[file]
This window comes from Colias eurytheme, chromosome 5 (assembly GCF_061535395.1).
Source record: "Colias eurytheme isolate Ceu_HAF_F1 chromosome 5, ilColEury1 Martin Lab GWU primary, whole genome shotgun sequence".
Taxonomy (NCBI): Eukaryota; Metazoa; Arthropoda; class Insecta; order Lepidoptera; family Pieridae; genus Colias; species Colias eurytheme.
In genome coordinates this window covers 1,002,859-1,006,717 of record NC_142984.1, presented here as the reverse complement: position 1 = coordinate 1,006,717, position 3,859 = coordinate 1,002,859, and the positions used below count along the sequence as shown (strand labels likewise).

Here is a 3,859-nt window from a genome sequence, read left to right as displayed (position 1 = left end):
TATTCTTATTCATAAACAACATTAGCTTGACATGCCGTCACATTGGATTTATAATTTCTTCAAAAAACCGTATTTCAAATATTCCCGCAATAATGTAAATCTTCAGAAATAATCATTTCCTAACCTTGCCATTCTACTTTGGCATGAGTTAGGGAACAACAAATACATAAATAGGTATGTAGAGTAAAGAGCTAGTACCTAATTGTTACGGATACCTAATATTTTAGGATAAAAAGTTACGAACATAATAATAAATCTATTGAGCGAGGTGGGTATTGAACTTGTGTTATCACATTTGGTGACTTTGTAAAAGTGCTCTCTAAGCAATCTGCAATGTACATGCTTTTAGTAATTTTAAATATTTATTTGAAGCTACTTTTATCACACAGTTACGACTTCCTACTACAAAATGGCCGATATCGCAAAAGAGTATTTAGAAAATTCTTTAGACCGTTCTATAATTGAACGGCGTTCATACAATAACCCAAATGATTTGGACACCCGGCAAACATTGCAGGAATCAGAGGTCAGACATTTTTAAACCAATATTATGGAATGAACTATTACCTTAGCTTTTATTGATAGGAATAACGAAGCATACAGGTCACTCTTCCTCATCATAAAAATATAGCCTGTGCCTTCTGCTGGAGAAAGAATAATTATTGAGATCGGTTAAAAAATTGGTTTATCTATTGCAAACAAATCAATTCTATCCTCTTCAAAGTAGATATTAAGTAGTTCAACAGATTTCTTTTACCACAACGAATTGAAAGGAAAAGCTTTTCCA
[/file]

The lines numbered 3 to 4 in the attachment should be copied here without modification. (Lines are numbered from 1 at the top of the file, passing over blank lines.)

Taxonomy (NCBI): Eukaryota; Metazoa; Arthropoda; class Insecta; order Lepidoptera; family Pieridae; genus Colias; species Colias eurytheme.
In genome coordinates this window covers 1,002,859-1,006,717 of record NC_142984.1, presented here as the reverse complement: position 1 = coordinate 1,006,717, position 3,859 = coordinate 1,002,859, and the positions used below count along the sequence as shown (strand labels likewise).